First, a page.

Two weeks ago, we looked at the
opposition to FUSE
, or, more specifically, to the strange filesystem
semantics it implements. FUSE overrides the VFS permission checking code
to establish its own set of rules; the intent is to keep users (even root)
from accessing each other's private filesystems. Few people dispute the
goal, but the approach that was used failed to please.
FUSE hacker Miklos Szeredi has tried to address the concerns with a new patch implementing "private mounts."
The patch creates a new mount flag (MNT_PRIVATE); if that flag is
set, then only processes belonging to the owner of the mount can see the
mounted filesystem at all. To all other processes on the system, these
private mounts would be entirely invisible. With this change in place, the
permission checking change is no longer needed.
Unfortunately, nobody likes this idea either. This patch creates a
different set of filesystem semantics; in this case, setuid programs run by
a user who has private mounts will see a different filesystem than any
other process. The filesystem hackers do not wish to see namespaces which
change in surprising ways.
So what is the solution here? Linux does allow for different
processes to have different views of the filesystem ("namespaces"). The
namespace mechanism could be brought into play to hide FUSE mounts. The
problem is that namespaces were never really meant to be shared across the
system. A namespace is a process attribute, like the controlling terminal;
it is inherited by child processes, but there is no mechanism for passing a
namespace to a process which has not inherited it. Users would like to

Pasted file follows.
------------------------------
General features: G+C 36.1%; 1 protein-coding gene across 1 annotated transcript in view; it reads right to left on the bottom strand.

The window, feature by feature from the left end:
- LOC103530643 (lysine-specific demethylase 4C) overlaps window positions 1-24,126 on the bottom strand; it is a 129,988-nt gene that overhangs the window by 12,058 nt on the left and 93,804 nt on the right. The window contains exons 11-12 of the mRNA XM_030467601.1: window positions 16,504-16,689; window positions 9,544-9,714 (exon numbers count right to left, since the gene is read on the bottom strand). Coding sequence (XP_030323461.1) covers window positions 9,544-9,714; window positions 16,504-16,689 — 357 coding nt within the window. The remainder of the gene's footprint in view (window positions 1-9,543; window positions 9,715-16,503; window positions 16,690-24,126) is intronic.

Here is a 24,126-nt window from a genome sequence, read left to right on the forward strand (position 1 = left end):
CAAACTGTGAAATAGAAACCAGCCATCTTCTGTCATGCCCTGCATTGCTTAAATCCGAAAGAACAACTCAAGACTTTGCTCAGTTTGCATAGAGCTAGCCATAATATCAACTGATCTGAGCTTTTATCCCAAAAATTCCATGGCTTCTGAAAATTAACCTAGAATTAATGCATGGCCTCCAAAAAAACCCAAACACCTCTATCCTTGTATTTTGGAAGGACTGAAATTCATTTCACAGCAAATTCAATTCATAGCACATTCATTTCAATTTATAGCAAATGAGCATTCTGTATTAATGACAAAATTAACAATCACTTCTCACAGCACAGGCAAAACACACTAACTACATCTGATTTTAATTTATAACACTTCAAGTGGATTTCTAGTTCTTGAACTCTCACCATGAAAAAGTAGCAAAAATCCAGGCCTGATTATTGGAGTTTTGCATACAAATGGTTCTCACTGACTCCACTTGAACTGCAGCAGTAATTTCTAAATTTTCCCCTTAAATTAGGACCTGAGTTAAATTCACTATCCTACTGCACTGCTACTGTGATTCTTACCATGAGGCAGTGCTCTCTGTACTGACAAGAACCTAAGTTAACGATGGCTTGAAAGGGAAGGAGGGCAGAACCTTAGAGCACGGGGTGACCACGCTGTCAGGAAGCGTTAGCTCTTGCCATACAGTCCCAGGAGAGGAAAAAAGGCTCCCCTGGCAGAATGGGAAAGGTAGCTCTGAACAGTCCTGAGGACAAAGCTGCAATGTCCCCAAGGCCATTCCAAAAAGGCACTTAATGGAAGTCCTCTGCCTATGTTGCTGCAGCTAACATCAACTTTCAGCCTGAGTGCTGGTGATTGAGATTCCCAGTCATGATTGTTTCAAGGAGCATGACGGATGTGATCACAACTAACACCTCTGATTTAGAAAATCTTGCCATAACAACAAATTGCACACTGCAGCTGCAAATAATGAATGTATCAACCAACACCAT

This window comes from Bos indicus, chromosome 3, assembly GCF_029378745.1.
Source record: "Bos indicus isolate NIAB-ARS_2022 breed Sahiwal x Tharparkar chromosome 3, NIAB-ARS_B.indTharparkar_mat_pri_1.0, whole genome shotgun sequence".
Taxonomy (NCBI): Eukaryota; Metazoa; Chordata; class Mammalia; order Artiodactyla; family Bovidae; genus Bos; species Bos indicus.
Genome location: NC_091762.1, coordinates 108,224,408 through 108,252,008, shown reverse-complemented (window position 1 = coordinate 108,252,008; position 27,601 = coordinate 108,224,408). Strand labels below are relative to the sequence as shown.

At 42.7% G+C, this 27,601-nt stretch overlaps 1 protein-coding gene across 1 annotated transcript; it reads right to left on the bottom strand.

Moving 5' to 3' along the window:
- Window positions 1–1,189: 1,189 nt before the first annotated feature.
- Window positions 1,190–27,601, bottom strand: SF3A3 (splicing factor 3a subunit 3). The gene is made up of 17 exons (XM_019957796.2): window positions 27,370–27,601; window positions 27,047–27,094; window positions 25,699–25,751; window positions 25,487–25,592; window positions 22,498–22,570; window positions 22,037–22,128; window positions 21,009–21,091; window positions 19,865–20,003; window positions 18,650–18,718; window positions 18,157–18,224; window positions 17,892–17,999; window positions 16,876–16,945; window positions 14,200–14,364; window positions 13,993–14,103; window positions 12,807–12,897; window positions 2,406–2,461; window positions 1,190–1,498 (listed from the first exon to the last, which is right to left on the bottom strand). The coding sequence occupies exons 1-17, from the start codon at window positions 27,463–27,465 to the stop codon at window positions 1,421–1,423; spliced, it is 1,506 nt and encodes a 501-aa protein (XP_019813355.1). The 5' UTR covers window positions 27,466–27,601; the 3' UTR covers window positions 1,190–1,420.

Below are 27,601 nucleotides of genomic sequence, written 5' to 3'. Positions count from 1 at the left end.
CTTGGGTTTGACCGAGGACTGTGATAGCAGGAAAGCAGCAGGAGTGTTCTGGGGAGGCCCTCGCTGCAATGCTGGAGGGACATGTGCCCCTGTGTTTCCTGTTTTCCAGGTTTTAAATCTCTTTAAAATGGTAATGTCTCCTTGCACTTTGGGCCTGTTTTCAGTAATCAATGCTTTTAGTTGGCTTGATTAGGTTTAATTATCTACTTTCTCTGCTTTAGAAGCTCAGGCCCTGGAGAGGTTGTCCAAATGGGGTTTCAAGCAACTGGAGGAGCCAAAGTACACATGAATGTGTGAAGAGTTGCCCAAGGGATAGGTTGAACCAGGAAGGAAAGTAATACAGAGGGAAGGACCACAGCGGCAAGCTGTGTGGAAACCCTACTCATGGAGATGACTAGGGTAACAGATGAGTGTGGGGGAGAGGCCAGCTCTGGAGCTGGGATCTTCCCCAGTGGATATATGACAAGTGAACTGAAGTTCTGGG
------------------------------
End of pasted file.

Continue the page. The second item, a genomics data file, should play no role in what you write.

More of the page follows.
mount their private filesystems and have them available to all of their
processes on the system, so having those filesystems in a namespace which
is only available to one process tree does not solve the problem.
As it turns out, there is one way to access namespaces outside of the
creating process tree. Jamie Lokier noticed that each process's root directory is
accessible via /proc/pid/root. A new process can be put
into another process's namespace simply by setting its root with
chroot(). If all works as it seems it should, a user-space
solution can be envisioned: write a privileged daemon process which can
create namespaces and, using file descriptor passing, hand them to
interested processes. Those processes can then chroot() into that
namespace. chroot() is a privileged operation, but the code to
handle the user side of this operation could be hidden within a PAM module
and made completely invisible.
All that's left is for somebody to actually code this solution. At that
point, a glitch or two could come up, but they should be easily fixed with
small patches. So there might just be an answer to the FUSE problem after all.
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